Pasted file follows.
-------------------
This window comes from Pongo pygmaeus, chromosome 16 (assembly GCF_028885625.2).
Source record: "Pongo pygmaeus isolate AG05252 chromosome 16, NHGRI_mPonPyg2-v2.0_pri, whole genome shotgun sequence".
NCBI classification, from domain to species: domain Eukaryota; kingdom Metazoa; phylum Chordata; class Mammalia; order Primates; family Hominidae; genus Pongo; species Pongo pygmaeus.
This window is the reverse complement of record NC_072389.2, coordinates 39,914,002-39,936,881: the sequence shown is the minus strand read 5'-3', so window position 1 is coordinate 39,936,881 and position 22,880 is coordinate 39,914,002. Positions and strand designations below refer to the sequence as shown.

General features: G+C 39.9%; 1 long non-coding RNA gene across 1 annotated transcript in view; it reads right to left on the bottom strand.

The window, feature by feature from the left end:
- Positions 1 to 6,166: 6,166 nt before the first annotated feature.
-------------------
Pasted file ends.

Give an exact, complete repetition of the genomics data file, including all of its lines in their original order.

This window comes from Pongo pygmaeus, chromosome 16 (assembly GCF_028885625.2).
Source record: "Pongo pygmaeus isolate AG05252 chromosome 16, NHGRI_mPonPyg2-v2.0_pri, whole genome shotgun sequence".
NCBI classification, from domain to species: domain Eukaryota; kingdom Metazoa; phylum Chordata; class Mammalia; order Primates; family Hominidae; genus Pongo; species Pongo pygmaeus.
This window is the reverse complement of record NC_072389.2, coordinates 39,914,002-39,936,881: the sequence shown is the minus strand read 5'-3', so window position 1 is coordinate 39,936,881 and position 22,880 is coordinate 39,914,002. Positions and strand designations below refer to the sequence as shown.

General features: G+C 39.9%; 1 long non-coding RNA gene across 1 annotated transcript in view; it reads right to left on the bottom strand.

The window, feature by feature from the left end:
- Positions 1 to 6,166: 6,166 nt before the first annotated feature.